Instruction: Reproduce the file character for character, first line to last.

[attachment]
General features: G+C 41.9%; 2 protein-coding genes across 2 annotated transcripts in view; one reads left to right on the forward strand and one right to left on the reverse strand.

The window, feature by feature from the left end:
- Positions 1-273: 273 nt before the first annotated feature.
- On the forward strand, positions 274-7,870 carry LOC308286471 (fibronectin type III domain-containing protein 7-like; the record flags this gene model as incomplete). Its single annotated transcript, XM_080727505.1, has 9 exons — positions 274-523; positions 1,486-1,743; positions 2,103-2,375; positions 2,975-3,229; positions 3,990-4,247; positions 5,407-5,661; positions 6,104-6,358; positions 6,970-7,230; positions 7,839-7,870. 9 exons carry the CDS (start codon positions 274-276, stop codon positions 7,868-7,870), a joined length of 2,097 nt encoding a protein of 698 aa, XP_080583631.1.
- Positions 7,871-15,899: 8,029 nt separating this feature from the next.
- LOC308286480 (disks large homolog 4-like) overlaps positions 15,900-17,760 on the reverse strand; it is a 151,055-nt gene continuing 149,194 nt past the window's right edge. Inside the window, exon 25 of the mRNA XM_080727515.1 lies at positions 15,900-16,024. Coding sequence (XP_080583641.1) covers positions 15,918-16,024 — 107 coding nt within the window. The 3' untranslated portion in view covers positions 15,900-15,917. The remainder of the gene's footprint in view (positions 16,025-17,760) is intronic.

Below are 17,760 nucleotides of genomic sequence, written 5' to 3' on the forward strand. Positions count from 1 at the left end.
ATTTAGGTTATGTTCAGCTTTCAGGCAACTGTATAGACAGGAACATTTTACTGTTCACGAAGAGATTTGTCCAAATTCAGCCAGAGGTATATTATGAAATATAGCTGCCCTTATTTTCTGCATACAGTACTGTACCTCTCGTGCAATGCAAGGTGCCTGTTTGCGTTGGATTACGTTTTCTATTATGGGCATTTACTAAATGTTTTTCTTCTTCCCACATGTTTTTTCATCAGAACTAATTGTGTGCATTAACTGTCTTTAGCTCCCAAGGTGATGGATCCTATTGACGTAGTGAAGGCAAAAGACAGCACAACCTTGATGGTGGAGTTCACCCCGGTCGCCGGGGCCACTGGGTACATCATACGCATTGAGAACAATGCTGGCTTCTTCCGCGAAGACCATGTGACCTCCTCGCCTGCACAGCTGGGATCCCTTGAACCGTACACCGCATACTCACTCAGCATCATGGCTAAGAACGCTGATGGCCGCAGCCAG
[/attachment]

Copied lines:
General features: G+C 41.9%; 2 protein-coding genes across 2 annotated transcripts in view; one reads left to right on the forward strand and one right to left on the reverse strand.

The window, feature by feature from the left end:
- Positions 1-273: 273 nt before the first annotated feature.
- On the forward strand, positions 274-7,870 carry LOC308286471 (fibronectin type III domain-containing protein 7-like; the record flags this gene model as incomplete). Its single annotated transcript, XM_080727505.1, has 9 exons — positions 274-523; positions 1,486-1,743; positions 2,103-2,375; positions 2,975-3,229; positions 3,990-4,247; positions 5,407-5,661; positions 6,104-6,358; positions 6,970-7,230; positions 7,839-7,870. 9 exons carry the CDS (start codon positions 274-276, stop codon positions 7,868-7,870), a joined length of 2,097 nt encoding a protein of 698 aa, XP_080583631.1.
- Positions 7,871-15,899: 8,029 nt separating this feature from the next.
- LOC308286480 (disks large homolog 4-like) overlaps positions 15,900-17,760 on the reverse strand; it is a 151,055-nt gene continuing 149,194 nt past the window's right edge. Inside the window, exon 25 of the mRNA XM_080727515.1 lies at positions 15,900-16,024. Coding sequence (XP_080583641.1) covers positions 15,918-16,024 — 107 coding nt within the window. The 3' untranslated portion in view covers positions 15,900-15,917. The remainder of the gene's footprint in view (positions 16,025-17,760) is intronic.

Below are 17,760 nucleotides of genomic sequence, written 5' to 3' on the forward strand. Positions count from 1 at the left end.
ATTTAGGTTATGTTCAGCTTTCAGGCAACTGTATAGACAGGAACATTTTACTGTTCACGAAGAGATTTGTCCAAATTCAGCCAGAGGTATATTATGAAATATAGCTGCCCTTATTTTCTGCATACAGTACTGTACCTCTCGTGCAATGCAAGGTGCCTGTTTGCGTTGGATTACGTTTTCTATTATGGGCATTTACTAAATGTTTTTCTTCTTCCCACATGTTTTTTCATCAGAACTAATTGTGTGCATTAACTGTCTTTAGCTCCCAAGGTGATGGATCCTATTGACGTAGTGAAGGCAAAAGACAGCACAACCTTGATGGTGGAGTTCACCCCGGTCGCCGGGGCCACTGGGTACATCATACGCATTGAGAACAATGCTGGCTTCTTCCGCGAAGACCATGTGACCTCCTCGCCTGCACAGCTGGGATCCCTTGAACCGTACACCGCATACTCACTCAGCATCATGGCTAAGAACGCTGATGGCCGCAGCCAG